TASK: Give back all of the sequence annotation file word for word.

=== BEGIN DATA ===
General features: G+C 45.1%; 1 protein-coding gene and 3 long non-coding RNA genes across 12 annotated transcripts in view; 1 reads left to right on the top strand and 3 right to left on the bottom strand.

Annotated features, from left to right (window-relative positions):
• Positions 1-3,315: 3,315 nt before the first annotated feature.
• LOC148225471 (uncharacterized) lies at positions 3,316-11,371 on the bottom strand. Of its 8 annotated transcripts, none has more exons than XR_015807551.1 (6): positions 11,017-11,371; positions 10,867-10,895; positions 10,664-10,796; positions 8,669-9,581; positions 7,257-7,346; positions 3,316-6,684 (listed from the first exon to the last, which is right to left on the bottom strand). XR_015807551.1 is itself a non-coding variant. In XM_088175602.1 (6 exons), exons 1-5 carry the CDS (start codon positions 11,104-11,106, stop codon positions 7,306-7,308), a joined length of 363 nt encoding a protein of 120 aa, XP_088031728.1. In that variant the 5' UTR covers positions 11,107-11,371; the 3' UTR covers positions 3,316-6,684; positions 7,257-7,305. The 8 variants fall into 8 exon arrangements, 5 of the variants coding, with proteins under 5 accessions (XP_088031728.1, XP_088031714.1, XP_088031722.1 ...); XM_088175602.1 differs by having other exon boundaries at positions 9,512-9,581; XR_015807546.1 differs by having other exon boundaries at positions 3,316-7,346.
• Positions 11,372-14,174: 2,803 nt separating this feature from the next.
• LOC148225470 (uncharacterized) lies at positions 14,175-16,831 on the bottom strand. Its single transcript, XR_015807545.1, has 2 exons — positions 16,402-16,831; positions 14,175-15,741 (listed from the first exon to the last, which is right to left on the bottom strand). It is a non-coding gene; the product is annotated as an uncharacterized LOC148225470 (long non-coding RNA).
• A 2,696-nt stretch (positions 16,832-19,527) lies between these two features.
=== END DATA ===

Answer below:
General features: G+C 45.1%; 1 protein-coding gene and 3 long non-coding RNA genes across 12 annotated transcripts in view; 1 reads left to right on the top strand and 3 right to left on the bottom strand.

Annotated features, from left to right (window-relative positions):
• Positions 1-3,315: 3,315 nt before the first annotated feature.
• LOC148225471 (uncharacterized) lies at positions 3,316-11,371 on the bottom strand. Of its 8 annotated transcripts, none has more exons than XR_015807551.1 (6): positions 11,017-11,371; positions 10,867-10,895; positions 10,664-10,796; positions 8,669-9,581; positions 7,257-7,346; positions 3,316-6,684 (listed from the first exon to the last, which is right to left on the bottom strand). XR_015807551.1 is itself a non-coding variant. In XM_088175602.1 (6 exons), exons 1-5 carry the CDS (start codon positions 11,104-11,106, stop codon positions 7,306-7,308), a joined length of 363 nt encoding a protein of 120 aa, XP_088031728.1. In that variant the 5' UTR covers positions 11,107-11,371; the 3' UTR covers positions 3,316-6,684; positions 7,257-7,305. The 8 variants fall into 8 exon arrangements, 5 of the variants coding, with proteins under 5 accessions (XP_088031728.1, XP_088031714.1, XP_088031722.1 ...); XM_088175602.1 differs by having other exon boundaries at positions 9,512-9,581; XR_015807546.1 differs by having other exon boundaries at positions 3,316-7,346.
• Positions 11,372-14,174: 2,803 nt separating this feature from the next.
• LOC148225470 (uncharacterized) lies at positions 14,175-16,831 on the bottom strand. Its single transcript, XR_015807545.1, has 2 exons — positions 16,402-16,831; positions 14,175-15,741 (listed from the first exon to the last, which is right to left on the bottom strand). It is a non-coding gene; the product is annotated as an uncharacterized LOC148225470 (long non-coding RNA).
• A 2,696-nt stretch (positions 16,832-19,527) lies between these two features.